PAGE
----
Instructor: Daniel Collison, M.D., Dartmouth Medical School
Project: Using dermatology as a pilot discipline in medical education, this project will create “virtual dermatology patients” on a website where students go to practice diagnosis. This enables instructors to expose their students to many more examples for diagnosis, to make use of photographs from live diagnosis sessions for review and correlation with lecture notes, and give the students the widest access to the materials. Versions of the site will also be made available on CD-ROM and individual modules will be small enough so that they can be conveniently downloaded to HD floppies or Zip disks.
Instructor: Thomas H. Luxon, English Department
Overview: One of the most annoying obstacles to studying Milton is also one of its greatest strengths: Milton’s poetry and prose is highly allusive, and thus its study is intertextual. It sometimes seems as if Milton had all the learning of the ages (science, philosophy, classics, theology, rabbinics, and history) at his fingertips. Undergraduates are often snowed by the enormous learning Milton exhibits in Paradise Lost and elsewhere.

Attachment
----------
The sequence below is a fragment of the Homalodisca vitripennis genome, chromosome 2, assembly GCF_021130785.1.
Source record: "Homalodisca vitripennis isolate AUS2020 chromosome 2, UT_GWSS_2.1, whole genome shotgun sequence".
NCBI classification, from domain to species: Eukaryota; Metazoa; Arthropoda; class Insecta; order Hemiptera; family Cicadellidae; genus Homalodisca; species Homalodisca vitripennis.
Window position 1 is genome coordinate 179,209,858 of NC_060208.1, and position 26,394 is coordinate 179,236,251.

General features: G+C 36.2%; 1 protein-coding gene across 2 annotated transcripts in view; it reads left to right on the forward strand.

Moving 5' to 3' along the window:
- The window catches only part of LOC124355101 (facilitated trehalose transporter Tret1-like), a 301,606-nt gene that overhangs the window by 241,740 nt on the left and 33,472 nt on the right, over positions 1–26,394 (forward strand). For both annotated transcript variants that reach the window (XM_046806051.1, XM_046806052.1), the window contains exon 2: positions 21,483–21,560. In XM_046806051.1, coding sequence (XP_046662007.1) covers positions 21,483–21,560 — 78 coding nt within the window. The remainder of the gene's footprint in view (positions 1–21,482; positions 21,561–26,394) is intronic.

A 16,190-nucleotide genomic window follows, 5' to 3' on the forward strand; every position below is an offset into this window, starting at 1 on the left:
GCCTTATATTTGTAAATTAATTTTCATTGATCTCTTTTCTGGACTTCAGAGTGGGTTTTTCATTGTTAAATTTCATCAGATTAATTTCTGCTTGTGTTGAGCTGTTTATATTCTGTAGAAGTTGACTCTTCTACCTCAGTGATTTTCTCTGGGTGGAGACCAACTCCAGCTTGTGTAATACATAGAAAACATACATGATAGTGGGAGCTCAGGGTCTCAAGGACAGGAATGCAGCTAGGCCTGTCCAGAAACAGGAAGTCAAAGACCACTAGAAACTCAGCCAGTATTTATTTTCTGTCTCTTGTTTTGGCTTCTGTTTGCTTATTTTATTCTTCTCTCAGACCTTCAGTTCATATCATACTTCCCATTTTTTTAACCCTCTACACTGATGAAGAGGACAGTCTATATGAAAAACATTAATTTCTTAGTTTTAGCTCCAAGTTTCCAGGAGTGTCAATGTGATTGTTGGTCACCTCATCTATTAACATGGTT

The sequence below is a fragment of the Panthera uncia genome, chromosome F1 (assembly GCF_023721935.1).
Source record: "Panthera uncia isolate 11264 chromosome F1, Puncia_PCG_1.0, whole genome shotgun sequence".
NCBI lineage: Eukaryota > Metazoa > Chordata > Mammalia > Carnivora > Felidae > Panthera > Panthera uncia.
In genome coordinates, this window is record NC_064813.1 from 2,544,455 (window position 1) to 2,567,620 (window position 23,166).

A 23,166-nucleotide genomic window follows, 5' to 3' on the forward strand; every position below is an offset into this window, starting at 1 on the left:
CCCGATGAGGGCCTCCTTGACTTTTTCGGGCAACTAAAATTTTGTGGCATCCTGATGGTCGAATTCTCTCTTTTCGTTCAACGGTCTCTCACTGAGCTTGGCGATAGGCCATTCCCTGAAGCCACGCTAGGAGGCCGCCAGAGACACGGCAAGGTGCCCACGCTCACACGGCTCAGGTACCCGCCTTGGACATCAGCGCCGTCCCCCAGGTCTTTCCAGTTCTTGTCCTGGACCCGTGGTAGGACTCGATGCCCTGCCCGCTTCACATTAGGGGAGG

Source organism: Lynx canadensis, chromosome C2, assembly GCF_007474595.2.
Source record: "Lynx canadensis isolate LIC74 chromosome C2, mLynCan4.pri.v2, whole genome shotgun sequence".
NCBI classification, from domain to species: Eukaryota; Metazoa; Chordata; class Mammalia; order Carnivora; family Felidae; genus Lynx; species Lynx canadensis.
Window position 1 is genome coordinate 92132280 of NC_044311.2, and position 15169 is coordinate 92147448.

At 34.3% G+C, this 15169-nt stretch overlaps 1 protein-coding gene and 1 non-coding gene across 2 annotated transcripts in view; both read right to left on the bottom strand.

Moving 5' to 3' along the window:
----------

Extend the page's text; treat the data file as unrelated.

The World Wide Web and hypertext offer a virtual (though partial) solution to this problem, and thus a way to take advantage of Milton’s learnedness when teaching undergraduates. Most of Milton’s poetry is now available in electronic form for easy downloading. A group of scholars, organized by Richard Creamer of the University of Richmond, is transcribing Milton’s prose. Soon the entire corpus will be available in electronic format.
This project will create a website that will become a study center for Milton’s poetry and prose, where HTML versions of his works are 1) presented in standard formats, 2) hypertextually linked amongst themselves for ease of study and reference, 3) hypertextually linked to other sites that represent Milton’s huge body of learning, and 4) searchable both as parts and as a whole.